The Biden administration has been in office for a little over two weeks and is busy, signing 42 executive orders and confirming one of the most diverse Cabinets in American history. While these actions are a welcome affirmation of the tireless work of organizers and voters to get the Biden-Harris ticket elected, it’s essential we remember our work must continue and we must stay present past the first 100 days of this new administration. It’s important to realize the privilege we hold as Penn students to be civically engaged only when it is convenient for us. So yes, let’s celebrate the election of the Biden administration, but also find ways to stay engaged and hold our politicians accountable that go beyond hashtags and story posts.
In the months ahead, take your civic engagement one step further. Educate yourself on why certain populations in America are so frequently discriminated against. Discover how this marginalization impacts people’s access to basic rights like housing and healthcare. Programming like SNF Paideia preceptorials and even courses taught by Penn professors make it easy to educate yourself on the structural racism experienced by many in this country. An example includes a preceptorial on “Racism and Anti-Racism in Contemporary America.” Through these kinds of programs and with the wealth of information now available online, there is truly no excuse for Penn students to be ignorant of or disconnected from the marginalization of minority communities in our country.
Further, take Academically Based Community Service (ABCS) courses, which are designed to help students develop their activism by working with Philadelphians in all areas of life, from education to health to the environment. These courses are offered through the Netter Center, which provides many other avenues for partnering with the local community and resources for enhancing civic engagement to the Penn community. Civic House is another Penn organization with similar intentions of providing Penn students with the chance to make a difference in disadvantaged communities through projects like alternative spring breaks and tutoring projects. These are all forms of meaningful engagement that students can take that, while a little more time-intensive, do a whole lot more good than a daily reshare of a “so you want to talk about” post on Instagram.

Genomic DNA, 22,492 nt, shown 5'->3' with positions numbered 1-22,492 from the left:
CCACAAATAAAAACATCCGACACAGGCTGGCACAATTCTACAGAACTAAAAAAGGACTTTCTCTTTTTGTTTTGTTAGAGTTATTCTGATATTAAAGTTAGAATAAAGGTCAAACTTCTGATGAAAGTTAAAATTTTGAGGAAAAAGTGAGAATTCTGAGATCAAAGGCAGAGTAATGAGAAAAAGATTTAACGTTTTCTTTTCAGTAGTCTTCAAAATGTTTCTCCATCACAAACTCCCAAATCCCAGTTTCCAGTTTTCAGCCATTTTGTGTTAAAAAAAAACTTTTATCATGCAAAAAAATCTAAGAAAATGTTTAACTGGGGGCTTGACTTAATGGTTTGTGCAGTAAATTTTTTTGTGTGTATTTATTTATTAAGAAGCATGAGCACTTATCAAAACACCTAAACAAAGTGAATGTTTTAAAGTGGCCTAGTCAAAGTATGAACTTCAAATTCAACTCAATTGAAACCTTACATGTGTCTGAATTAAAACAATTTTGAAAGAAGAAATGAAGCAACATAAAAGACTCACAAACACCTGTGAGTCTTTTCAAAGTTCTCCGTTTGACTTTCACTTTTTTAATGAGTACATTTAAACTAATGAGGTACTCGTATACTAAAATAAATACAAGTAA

A side effect of the wave of “activism” that swept the country last summer includes an inaccurate picture of what it looks like to be an organizer at the grassroots level. Protesting has become glamorized while in truth organizing is a brutal job that no one should have to do. The hours it requires add up to more than that required of a full-time job, not to mention the emotional exhaustion that comes with fighting for your basic human rights and the rights of others in a slow, encumbered, political system that takes time to respond to change. So rather than pick up a poster and march once or twice, find ways to help those who have dedicated their lives to working on the ground. These individuals are the true drivers of change. Volunteering with or donating to organizations like Philly We Rise or Mutual Aid Philly gives us the opportunity to show we care about these causes in meaningful ways.
You can also commit your time to staying updated on legislative actions being taken, or rather not being taken, at the federal and local levels. Be engaged with Penn Dems, who keep track of key policy decisions in the national legislature and executive branch, or even tune in to Philly City Council meetings to get a perspective on the issues facing those who call West Philly home 365 days a year. Information from these kinds of sources can help students decide who to vote for in future elections and see if their representatives are keeping their campaign promises, but more importantly, can allow students to understand the needs of people outside the Penn bubble.
As Penn students and visitors in the West Philadelphia community, the decision to stay informed, show up, and be civically engaged is ours. But it is one we must be willing to make each day, in ways that go past social media activism, if we truly want to create change in the lives of those around us.
ALEX EAPEN is a first-year in the College from Elkridge, MD. His email is firstname.lastname@example.org.